The primary purpose of Pararescue is to save lives. The work of the Pararescuemen is an important phase of the rescue concept. For example, in a two week period, Pararescuemen were called upon to aid two Russian transport merchant seamen in two different areas. The first mission involved a badly burned sailor on a Russian transport vessel in the Atlantic, 700 miles from the nearest land. Two Pararescuemen, stationed in the Azores were flown to the Russian ship. They parachuted near the ship and treated the sailor until the ship reached port days later saving his life. Two weeks later another distress call from a Russian ship was relayed. This time the ship was a fishing vessel in the Pacific Ocean off the Oregon Coast. A team of three Pararescuemen from Portland parachuted into the Pacific. They treated the Russian sailor for serious back and head injuries caused by the fall. When the ship was close enough, a Coast Guard vessel picked up the sailor and took him ashore to a hospital.
In 1989, Pararescuemen were instrumental in recovering and treating injured motorists at a collapsed section of highway following a devastating earthquake in the San Francisco, California area. Pararescuemen were the only rescue people “on-scene” who would volunteer to crawl between the sections of collapsed highway to access conditions and recover casualties. In recognition of the selfless dedication to saving lives President Bush personally recognized the heroic actions of these men.
More recently, Pararescuemen were among the first U.S. combatants to parachute into Panama during operation “Just Cause” (1989). Their combat medical expertise was heavily utilized during this short, intense operation. In fact, using specially modified vehicles dubbed “RATT-V’s” they recovered and cared for the majority of the U.S. casualties that occurred on the two Panamanian controlled airfields that were taken by the initial invasion forces.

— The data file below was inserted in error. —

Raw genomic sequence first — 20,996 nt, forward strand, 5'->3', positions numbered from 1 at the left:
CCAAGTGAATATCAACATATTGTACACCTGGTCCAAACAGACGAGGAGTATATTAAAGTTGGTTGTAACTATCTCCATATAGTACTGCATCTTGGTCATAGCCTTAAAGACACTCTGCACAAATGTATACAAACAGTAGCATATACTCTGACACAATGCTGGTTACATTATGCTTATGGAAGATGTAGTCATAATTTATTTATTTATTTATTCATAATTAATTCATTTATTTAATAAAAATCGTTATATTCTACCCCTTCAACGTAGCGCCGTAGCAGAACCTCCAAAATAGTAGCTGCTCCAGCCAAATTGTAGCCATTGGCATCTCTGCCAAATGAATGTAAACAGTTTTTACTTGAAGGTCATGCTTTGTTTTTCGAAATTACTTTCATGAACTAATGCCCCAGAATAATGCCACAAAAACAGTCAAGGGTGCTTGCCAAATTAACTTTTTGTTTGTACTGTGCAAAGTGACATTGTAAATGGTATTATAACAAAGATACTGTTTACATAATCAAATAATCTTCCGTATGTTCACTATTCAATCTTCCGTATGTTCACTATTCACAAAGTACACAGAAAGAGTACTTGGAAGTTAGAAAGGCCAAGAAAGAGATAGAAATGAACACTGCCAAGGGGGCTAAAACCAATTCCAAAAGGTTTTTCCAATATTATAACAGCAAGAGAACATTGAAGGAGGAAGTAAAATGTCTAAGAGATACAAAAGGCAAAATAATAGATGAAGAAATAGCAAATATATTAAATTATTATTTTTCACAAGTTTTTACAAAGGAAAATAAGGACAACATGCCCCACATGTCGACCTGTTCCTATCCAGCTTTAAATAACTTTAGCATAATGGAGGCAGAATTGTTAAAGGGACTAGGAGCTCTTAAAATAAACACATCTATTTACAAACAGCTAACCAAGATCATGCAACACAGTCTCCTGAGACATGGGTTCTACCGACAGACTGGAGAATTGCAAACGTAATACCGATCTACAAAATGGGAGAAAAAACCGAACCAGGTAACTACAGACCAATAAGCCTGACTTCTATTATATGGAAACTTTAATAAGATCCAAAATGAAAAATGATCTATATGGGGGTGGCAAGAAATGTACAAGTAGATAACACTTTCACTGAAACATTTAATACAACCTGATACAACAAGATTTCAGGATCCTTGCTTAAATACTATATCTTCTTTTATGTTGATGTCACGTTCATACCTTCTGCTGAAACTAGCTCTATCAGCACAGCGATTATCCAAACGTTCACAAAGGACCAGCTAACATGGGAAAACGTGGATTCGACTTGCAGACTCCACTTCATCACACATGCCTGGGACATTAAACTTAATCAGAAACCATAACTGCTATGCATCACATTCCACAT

Recently, Pararescuemen were tasked with rescue missions involving downed aircrew members and injured combatants during United Nations operation “Desert Storm”. This action for the liberation of Kuwait again proved the value of the Air Force Pararescueman. Among the missions performed by Pararescue was the rescue of a downed F-14 navigator in a very hostile area; involving the destruction of enemy forces in very close proximity to the survivor. Pararescue also provided extensive support for airlift operations providing humanitarian relief to Kurdish refugees fleeing into northern Iraq.
Most recently, Pararescuemen were involved in the struggle to capture Somalia leader Mohammed Fhara Aidid. Assigned jointly with army Rangers, PJs were tasked to operate in a Search and Rescue (SAR) role on Army helicopters. After the initial assault began, two Army helicopters were shot down, PJs responded to the scene to assist survivors and treat the wounded. The helo crashes were in the middle of the battle zone. The PJs, along with a Combat Controller and additional Army Rangers, were inserted into the firefight, removed injured personnel from further danger and administered life saving emergency medical treatment. As a direct result of their actions, the mission was completed and many lives were saved in the process.
These things we do…”That Others May Live.”